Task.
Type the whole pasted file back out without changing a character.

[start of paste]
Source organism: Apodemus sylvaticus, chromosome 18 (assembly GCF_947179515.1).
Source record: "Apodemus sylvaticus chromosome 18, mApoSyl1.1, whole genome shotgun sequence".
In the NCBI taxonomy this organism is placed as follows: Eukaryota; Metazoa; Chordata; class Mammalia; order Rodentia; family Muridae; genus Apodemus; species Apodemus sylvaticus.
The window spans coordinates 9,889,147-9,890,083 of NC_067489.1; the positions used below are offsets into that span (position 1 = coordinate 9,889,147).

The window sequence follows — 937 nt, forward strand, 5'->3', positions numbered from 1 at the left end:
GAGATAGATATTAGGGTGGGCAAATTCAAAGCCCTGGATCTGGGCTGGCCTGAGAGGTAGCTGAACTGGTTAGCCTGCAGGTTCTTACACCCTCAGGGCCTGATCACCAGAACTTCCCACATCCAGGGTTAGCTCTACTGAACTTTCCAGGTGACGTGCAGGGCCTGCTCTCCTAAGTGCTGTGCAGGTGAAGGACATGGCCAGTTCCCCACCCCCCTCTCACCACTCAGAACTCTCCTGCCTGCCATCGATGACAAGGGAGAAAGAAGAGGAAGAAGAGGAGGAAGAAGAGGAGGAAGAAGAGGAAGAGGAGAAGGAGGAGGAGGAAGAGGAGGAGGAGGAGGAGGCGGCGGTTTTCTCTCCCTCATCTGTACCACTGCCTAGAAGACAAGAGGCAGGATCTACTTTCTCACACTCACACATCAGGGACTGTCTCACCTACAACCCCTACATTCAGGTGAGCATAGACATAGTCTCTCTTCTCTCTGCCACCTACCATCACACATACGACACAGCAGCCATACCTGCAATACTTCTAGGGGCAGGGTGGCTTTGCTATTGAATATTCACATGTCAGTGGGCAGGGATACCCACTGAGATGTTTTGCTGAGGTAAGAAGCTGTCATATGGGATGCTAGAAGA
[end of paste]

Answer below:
Source organism: Apodemus sylvaticus, chromosome 18 (assembly GCF_947179515.1).
Source record: "Apodemus sylvaticus chromosome 18, mApoSyl1.1, whole genome shotgun sequence".
In the NCBI taxonomy this organism is placed as follows: Eukaryota; Metazoa; Chordata; class Mammalia; order Rodentia; family Muridae; genus Apodemus; species Apodemus sylvaticus.
The window spans coordinates 9,889,147-9,890,083 of NC_067489.1; the positions used below are offsets into that span (position 1 = coordinate 9,889,147).

The window sequence follows — 937 nt, forward strand, 5'->3', positions numbered from 1 at the left end:
GAGATAGATATTAGGGTGGGCAAATTCAAAGCCCTGGATCTGGGCTGGCCTGAGAGGTAGCTGAACTGGTTAGCCTGCAGGTTCTTACACCCTCAGGGCCTGATCACCAGAACTTCCCACATCCAGGGTTAGCTCTACTGAACTTTCCAGGTGACGTGCAGGGCCTGCTCTCCTAAGTGCTGTGCAGGTGAAGGACATGGCCAGTTCCCCACCCCCCTCTCACCACTCAGAACTCTCCTGCCTGCCATCGATGACAAGGGAGAAAGAAGAGGAAGAAGAGGAGGAAGAAGAGGAGGAAGAAGAGGAAGAGGAGAAGGAGGAGGAGGAAGAGGAGGAGGAGGAGGAGGCGGCGGTTTTCTCTCCCTCATCTGTACCACTGCCTAGAAGACAAGAGGCAGGATCTACTTTCTCACACTCACACATCAGGGACTGTCTCACCTACAACCCCTACATTCAGGTGAGCATAGACATAGTCTCTCTTCTCTCTGCCACCTACCATCACACATACGACACAGCAGCCATACCTGCAATACTTCTAGGGGCAGGGTGGCTTTGCTATTGAATATTCACATGTCAGTGGGCAGGGATACCCACTGAGATGTTTTGCTGAGGTAAGAAGCTGTCATATGGGATGCTAGAAGA